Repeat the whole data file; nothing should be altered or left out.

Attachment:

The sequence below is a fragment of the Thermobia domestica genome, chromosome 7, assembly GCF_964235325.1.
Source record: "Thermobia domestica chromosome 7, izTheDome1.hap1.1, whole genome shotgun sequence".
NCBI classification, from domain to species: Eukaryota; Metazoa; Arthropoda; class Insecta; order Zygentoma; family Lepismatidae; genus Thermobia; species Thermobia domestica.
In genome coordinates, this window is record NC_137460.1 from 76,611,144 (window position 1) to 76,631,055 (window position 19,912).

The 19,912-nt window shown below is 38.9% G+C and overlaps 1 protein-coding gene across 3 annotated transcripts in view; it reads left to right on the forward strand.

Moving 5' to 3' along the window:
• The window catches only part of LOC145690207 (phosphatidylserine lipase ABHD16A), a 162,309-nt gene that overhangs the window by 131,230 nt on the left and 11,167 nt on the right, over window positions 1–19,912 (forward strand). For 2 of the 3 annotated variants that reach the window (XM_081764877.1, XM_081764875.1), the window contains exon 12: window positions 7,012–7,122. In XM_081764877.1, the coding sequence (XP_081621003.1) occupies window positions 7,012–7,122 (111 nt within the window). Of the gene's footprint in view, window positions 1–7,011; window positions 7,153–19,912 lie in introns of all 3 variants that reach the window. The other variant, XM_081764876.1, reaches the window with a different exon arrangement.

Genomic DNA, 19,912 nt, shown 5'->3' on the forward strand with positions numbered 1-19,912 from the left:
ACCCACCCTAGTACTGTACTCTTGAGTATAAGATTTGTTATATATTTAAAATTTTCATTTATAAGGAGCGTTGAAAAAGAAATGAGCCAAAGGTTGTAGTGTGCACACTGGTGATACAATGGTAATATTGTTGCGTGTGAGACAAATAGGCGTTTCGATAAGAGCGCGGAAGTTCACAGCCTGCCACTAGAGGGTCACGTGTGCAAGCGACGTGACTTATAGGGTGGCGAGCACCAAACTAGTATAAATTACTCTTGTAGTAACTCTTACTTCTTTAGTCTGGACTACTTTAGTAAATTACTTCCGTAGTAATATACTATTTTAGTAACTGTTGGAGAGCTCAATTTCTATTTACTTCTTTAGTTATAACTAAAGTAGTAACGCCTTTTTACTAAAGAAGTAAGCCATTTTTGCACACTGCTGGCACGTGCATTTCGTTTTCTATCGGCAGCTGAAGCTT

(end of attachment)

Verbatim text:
The sequence below is a fragment of the Thermobia domestica genome, chromosome 7, assembly GCF_964235325.1.
Source record: "Thermobia domestica chromosome 7, izTheDome1.hap1.1, whole genome shotgun sequence".
NCBI classification, from domain to species: Eukaryota; Metazoa; Arthropoda; class Insecta; order Zygentoma; family Lepismatidae; genus Thermobia; species Thermobia domestica.
In genome coordinates, this window is record NC_137460.1 from 76,611,144 (window position 1) to 76,631,055 (window position 19,912).

The 19,912-nt window shown below is 38.9% G+C and overlaps 1 protein-coding gene across 3 annotated transcripts in view; it reads left to right on the forward strand.

Moving 5' to 3' along the window:
• The window catches only part of LOC145690207 (phosphatidylserine lipase ABHD16A), a 162,309-nt gene that overhangs the window by 131,230 nt on the left and 11,167 nt on the right, over window positions 1–19,912 (forward strand). For 2 of the 3 annotated variants that reach the window (XM_081764877.1, XM_081764875.1), the window contains exon 12: window positions 7,012–7,122. In XM_081764877.1, the coding sequence (XP_081621003.1) occupies window positions 7,012–7,122 (111 nt within the window). Of the gene's footprint in view, window positions 1–7,011; window positions 7,153–19,912 lie in introns of all 3 variants that reach the window. The other variant, XM_081764876.1, reaches the window with a different exon arrangement.

Genomic DNA, 19,912 nt, shown 5'->3' on the forward strand with positions numbered 1-19,912 from the left:
ACCCACCCTAGTACTGTACTCTTGAGTATAAGATTTGTTATATATTTAAAATTTTCATTTATAAGGAGCGTTGAAAAAGAAATGAGCCAAAGGTTGTAGTGTGCACACTGGTGATACAATGGTAATATTGTTGCGTGTGAGACAAATAGGCGTTTCGATAAGAGCGCGGAAGTTCACAGCCTGCCACTAGAGGGTCACGTGTGCAAGCGACGTGACTTATAGGGTGGCGAGCACCAAACTAGTATAAATTACTCTTGTAGTAACTCTTACTTCTTTAGTCTGGACTACTTTAGTAAATTACTTCCGTAGTAATATACTATTTTAGTAACTGTTGGAGAGCTCAATTTCTATTTACTTCTTTAGTTATAACTAAAGTAGTAACGCCTTTTTACTAAAGAAGTAAGCCATTTTTGCACACTGCTGGCACGTGCATTTCGTTTTCTATCGGCAGCTGAAGCTT